Gone are the days when doing the sit and reach test gave you an accurate prediction of your flexibility. Instead, functional flexibility is what’s really important. Functional flexibility is how well you move through the ranges of motion required in your sport. In running, having ample hip flexibility is important for a dynamic, powerful stride.
There are really two types of flexibility:
Static Flexibility is your ability to attain a large range of motion at a joint without any movement. The toe-touch, wall stretch for your calf muscles, and the leg cross over for the glutes are all classic examples of static flexibility stretches.
Dynamic Flexibility is your ability to attain a large range of motion at a joint with accompanying movement. These exercises typically require simple movements like leg swings, groiners, or the drinking bird.
Distance runners should focus on dynamic flexibility exercises that help develop functional flexibility. Touching your toes is not a predictor of specific flexibility for running, but a leg swing might show you how your leg moves with movement. A short 5-10 minute dynamic warm-up is all you need. Static stretching can sometimes help but it should be reserved for after your workout (never do a static stretch on a cold muscle!).
Coordination (Runners #Fail at this!)
Have you ever seen a goofy runner trying to put on a pair of shoes while standing up? Or, my personal favorite, trying to play basketball? Yeah, it’s downright hilarious.
There are many types of coordination (though not all of them are appropriate for distance runners).
Agility is the ability to perform irregular movements quickly and accurately. Examples include quick starting, stopping, and changes in position or direction. Agility is not specific to the demands of distance running – and can dramatically increase injury risk if done inappropriately.
Mobility is very similar to dynamic flexibility, except that large ranges of motion are used to accomplish a particular task. Practicing your flexibility over an adjustable hurdle is a great way to improve your mobility, especially if you are a hurdler or steeplechaser.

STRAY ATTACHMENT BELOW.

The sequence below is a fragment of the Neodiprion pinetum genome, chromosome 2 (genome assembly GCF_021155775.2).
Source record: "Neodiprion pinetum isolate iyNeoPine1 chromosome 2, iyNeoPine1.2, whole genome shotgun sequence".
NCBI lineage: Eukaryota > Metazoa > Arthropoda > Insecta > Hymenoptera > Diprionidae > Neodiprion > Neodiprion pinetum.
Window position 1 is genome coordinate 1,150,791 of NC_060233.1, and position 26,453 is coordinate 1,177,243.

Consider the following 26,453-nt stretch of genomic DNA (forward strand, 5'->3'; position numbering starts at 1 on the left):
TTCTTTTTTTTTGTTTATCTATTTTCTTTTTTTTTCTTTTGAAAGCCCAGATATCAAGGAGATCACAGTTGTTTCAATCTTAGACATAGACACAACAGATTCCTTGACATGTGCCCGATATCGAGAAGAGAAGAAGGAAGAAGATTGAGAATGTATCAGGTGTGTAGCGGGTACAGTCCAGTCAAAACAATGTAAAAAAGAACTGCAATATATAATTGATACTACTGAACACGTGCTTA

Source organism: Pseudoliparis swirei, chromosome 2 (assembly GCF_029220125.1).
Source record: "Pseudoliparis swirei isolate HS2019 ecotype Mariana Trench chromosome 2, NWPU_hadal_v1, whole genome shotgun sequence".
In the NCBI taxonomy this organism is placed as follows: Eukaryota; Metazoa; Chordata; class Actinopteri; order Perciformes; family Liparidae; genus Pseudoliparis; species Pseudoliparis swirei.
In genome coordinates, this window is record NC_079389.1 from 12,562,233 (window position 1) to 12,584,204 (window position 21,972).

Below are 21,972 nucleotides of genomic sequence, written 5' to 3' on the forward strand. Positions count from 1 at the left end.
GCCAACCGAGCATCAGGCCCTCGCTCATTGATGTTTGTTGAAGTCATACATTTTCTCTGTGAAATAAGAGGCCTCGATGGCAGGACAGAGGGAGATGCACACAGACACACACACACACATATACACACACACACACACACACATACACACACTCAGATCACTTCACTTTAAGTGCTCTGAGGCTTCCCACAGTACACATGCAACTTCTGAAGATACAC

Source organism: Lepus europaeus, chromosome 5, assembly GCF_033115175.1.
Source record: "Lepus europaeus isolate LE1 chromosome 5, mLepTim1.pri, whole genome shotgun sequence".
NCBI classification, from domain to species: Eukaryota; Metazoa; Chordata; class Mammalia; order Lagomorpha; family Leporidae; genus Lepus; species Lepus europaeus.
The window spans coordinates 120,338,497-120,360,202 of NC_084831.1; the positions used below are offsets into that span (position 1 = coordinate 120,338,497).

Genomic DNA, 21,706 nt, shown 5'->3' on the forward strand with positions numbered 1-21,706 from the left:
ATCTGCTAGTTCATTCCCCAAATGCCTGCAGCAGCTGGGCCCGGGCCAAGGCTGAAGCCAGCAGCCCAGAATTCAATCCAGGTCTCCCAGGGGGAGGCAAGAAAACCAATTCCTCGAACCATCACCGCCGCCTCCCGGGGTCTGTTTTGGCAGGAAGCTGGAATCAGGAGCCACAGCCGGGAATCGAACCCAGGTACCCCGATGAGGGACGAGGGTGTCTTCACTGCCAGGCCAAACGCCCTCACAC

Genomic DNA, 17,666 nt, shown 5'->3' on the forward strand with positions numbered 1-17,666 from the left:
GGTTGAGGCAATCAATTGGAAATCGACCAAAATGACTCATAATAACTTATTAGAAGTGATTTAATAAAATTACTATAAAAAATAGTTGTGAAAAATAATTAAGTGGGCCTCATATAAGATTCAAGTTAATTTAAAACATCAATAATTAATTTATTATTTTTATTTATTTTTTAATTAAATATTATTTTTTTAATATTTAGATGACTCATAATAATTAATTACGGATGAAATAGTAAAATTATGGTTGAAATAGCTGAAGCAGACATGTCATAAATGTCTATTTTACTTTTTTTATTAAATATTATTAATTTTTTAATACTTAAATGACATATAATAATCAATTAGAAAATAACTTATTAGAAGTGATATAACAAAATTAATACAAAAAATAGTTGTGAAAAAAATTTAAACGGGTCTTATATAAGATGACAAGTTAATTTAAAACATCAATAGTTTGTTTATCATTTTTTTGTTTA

Balance is simply the ability to remain stable during movement. Can you stand on one leg without wobbling? What about when your eyes are closed?
I don’t recommend agility training for runners because it won’t help you race faster in the distance events. It’s useful for football or soccer players and some sprinters, but there’s no need to risk an injury for no benefits.
However, balance is something that every runner should work on. If you can’t put your shoes on while standing up without falling over, then you know it’s something you need to improve!
How Do You Master Athleticism?
This article might seem daunting – it’s damn long and some people might have run away (ha!) from the sheer amount of information here. My smart readers will tweak their training to include every component of fitness and become a more well-rounded runner.
But how do you even know if your training is “athletic?” Use this simple checklist:
- Do you complete a dynamic warm-up before every run?
- Is your mileage relatively (for you) high?
- Do you do at least two core or strength sessions every week?
- Can you complete a simple set of running drills like A skip, carioca, or high knees comfortably?
- Do you run strides or hill sprints at least twice per week?
You should be able to answer YES! to at least four questions – but preferably all five. If not, get working!
I want to thank the USA Track and Field Level 1 Coaching Curriculum for this post’s inspiration and for some of the definitions.